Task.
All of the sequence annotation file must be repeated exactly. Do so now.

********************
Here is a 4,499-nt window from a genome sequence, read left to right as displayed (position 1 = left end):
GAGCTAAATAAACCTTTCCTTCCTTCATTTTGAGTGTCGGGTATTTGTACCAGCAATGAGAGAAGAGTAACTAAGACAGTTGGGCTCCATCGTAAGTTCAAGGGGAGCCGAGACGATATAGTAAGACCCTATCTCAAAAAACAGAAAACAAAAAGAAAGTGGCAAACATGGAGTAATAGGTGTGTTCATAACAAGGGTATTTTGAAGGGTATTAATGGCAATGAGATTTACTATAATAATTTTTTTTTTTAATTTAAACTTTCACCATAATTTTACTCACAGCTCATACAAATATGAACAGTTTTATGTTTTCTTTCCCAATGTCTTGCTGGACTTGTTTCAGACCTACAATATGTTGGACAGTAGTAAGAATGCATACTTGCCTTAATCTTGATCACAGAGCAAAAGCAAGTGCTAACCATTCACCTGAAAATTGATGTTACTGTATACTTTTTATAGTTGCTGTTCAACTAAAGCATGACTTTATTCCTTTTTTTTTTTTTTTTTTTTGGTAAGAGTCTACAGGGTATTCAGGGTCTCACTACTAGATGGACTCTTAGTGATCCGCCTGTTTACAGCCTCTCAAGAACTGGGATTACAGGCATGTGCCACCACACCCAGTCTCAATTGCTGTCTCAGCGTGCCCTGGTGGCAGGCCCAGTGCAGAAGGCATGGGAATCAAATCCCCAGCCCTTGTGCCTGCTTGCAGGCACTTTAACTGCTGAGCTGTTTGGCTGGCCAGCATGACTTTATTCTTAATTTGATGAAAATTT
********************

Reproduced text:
Here is a 4,499-nt window from a genome sequence, read left to right as displayed (position 1 = left end):
GAGCTAAATAAACCTTTCCTTCCTTCATTTTGAGTGTCGGGTATTTGTACCAGCAATGAGAGAAGAGTAACTAAGACAGTTGGGCTCCATCGTAAGTTCAAGGGGAGCCGAGACGATATAGTAAGACCCTATCTCAAAAAACAGAAAACAAAAAGAAAGTGGCAAACATGGAGTAATAGGTGTGTTCATAACAAGGGTATTTTGAAGGGTATTAATGGCAATGAGATTTACTATAATAATTTTTTTTTTTAATTTAAACTTTCACCATAATTTTACTCACAGCTCATACAAATATGAACAGTTTTATGTTTTCTTTCCCAATGTCTTGCTGGACTTGTTTCAGACCTACAATATGTTGGACAGTAGTAAGAATGCATACTTGCCTTAATCTTGATCACAGAGCAAAAGCAAGTGCTAACCATTCACCTGAAAATTGATGTTACTGTATACTTTTTATAGTTGCTGTTCAACTAAAGCATGACTTTATTCCTTTTTTTTTTTTTTTTTTTTGGTAAGAGTCTACAGGGTATTCAGGGTCTCACTACTAGATGGACTCTTAGTGATCCGCCTGTTTACAGCCTCTCAAGAACTGGGATTACAGGCATGTGCCACCACACCCAGTCTCAATTGCTGTCTCAGCGTGCCCTGGTGGCAGGCCCAGTGCAGAAGGCATGGGAATCAAATCCCCAGCCCTTGTGCCTGCTTGCAGGCACTTTAACTGCTGAGCTGTTTGGCTGGCCAGCATGACTTTATTCTTAATTTGATGAAAATTT